Friday, 10 July 2020
A COUNCILLOR says the proposed third Reading bridge has been made “irrelevant” by the coronavirus pandemic.
David Bartholomew said the effect of the global crisis would change working patterns in the future, making traditional commuting less frequent.
Speaking at a virtual meeting of Peppard Parish Council, he said: “In light of substantially changed working patterns, it would make a
re-evaluation even more important.
“I think that we’ve had a big mood swing in favour of cycling and pedestrians and we should be thinking more about public transport, cycling and sustainable methods of traffic.
“A whacking great mile-long bridge for cars across the Thames is more irrelevant than ever as far as I’m concerned.”
The bridge would go from the A4155 near Playhatch to the Thames Valley Park on the east side of Reading, spanning a distance of a mile over Caversham lakes.
Berkshire councils are in favour of the £150 million crossing, saying it would ease congestion in and around Reading. However, councils in Oxfordshire say it would create more traffic on the north side of the Thames without any mitigation measures being proposed.
The two counties’ MPs are similarly divided on the issue, which has been debated for decades.
Councillor Bartholomew, who represents Peppard on Oxfordshire County Council, was asked by Councillor Sue Rowland if the virus had “killed” the proposal for a third bridge.
“We can always hope,” he replied. “It has certainly killed the meetings. There was meant to be a high-level meeting with the MPs in March and that was postponed.”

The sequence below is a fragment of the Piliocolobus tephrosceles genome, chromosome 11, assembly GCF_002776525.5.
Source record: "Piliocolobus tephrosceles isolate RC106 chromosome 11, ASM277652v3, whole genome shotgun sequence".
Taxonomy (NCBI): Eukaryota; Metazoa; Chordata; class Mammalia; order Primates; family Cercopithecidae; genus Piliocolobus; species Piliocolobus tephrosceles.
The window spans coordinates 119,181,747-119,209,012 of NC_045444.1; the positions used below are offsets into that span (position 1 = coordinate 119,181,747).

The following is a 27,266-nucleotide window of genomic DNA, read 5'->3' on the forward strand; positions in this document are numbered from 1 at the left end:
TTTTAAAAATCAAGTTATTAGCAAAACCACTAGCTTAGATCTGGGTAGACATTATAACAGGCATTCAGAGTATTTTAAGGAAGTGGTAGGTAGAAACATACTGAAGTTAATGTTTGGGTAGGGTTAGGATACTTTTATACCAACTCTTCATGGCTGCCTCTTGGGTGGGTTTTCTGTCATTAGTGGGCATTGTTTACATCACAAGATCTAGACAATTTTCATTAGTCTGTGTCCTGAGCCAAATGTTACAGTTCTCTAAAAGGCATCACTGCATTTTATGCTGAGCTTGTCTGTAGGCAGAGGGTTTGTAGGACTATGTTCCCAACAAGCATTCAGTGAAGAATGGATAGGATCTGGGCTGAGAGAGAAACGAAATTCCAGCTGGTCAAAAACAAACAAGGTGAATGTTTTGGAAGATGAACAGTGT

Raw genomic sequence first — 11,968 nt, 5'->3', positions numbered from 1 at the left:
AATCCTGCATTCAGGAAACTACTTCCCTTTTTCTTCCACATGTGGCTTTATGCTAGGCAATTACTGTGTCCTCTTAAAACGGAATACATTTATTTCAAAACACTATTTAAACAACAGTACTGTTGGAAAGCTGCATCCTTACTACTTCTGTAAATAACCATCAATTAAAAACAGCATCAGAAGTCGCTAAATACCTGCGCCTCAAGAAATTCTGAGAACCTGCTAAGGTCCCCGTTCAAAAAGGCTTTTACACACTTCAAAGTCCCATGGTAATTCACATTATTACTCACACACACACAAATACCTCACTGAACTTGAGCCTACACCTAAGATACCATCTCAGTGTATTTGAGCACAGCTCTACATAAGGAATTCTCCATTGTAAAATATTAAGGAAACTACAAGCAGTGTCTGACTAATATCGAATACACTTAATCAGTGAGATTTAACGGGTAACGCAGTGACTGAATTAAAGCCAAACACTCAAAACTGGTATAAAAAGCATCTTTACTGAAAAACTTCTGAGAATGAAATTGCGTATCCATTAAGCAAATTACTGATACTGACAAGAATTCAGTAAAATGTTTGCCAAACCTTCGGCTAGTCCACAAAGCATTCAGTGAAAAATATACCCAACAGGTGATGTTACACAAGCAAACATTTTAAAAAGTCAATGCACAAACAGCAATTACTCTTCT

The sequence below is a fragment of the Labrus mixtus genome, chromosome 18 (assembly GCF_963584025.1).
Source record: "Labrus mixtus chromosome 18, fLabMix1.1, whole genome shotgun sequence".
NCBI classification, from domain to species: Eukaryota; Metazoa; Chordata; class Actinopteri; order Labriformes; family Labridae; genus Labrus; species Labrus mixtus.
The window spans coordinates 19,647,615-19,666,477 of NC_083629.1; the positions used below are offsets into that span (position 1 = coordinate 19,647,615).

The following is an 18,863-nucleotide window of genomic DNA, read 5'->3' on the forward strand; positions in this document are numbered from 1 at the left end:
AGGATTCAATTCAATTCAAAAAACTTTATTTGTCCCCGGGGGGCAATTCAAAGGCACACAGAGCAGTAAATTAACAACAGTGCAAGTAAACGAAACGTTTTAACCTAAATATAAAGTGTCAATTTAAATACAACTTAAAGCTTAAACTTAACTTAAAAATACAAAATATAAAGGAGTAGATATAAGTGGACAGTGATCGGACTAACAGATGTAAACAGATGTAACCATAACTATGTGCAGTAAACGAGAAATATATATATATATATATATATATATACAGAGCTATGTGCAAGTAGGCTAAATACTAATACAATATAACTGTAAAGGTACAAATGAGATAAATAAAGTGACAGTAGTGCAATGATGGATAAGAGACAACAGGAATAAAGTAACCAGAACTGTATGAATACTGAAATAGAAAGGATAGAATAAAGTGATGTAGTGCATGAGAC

He also criticised Reading Borough Council for its approach to the project and its engagement with the county council.
“Reading have a habit of moving ahead without properly engaging with us,” he said. “They always accuse Oxfordshire of not being co-operative but they’re very prone to shooting ahead and doing their own thing.”
In February, Henley MP John Howell called the business case for a third bridge “utter rubbish” after Wokingham Borough Council, which supports the scheme, submitted a strategic outline business case to the Department for Transport and asked infrastructure group Balfour Beatty to produce a feasibility study.
Mr Howell said there was no point building the bridge unless the road structure on the Oxfordshire side was taken into account and urged the borough council to develop detailed costings and assessment of the road network.
Meanwhile, residents of Caversham are concerned their interests are not being considered as part of transport planning by Oxfordshire County Council.
They say the highways authority’s local transport and connectivity plan does not mention the problem of congestion in the area.
The council is aiming to reduce congestion across Oxfordshire by promoting more walking, cycling and public transport. It also wants to make urban spaces greener and improve air quality by decreasing traffic.
Caversham and District Residents’ Association has welcomed this but members are concerned these aims only apply to residents in Oxfordshire and not them, even though traffic enters Caversham from its border with Oxfordshire and crosses Caversham Bridge over the Thames to Reading.
Helen Lambert, who chairs the association, said Caversham experienced heavy congestion and poor air quality. She also criticised the council for its opposition to the solution of a third bridge.
She said: “We applaud the high environmental standards to which Oxfordshire aspires for its own residents but it is inconsistent and unacceptable — one might even say hypocritical — that it does so while not only ignoring how its own traffic damages such standards for Caversham residents but resolutely opposing any means of relieving that situation.”
01 June 2020
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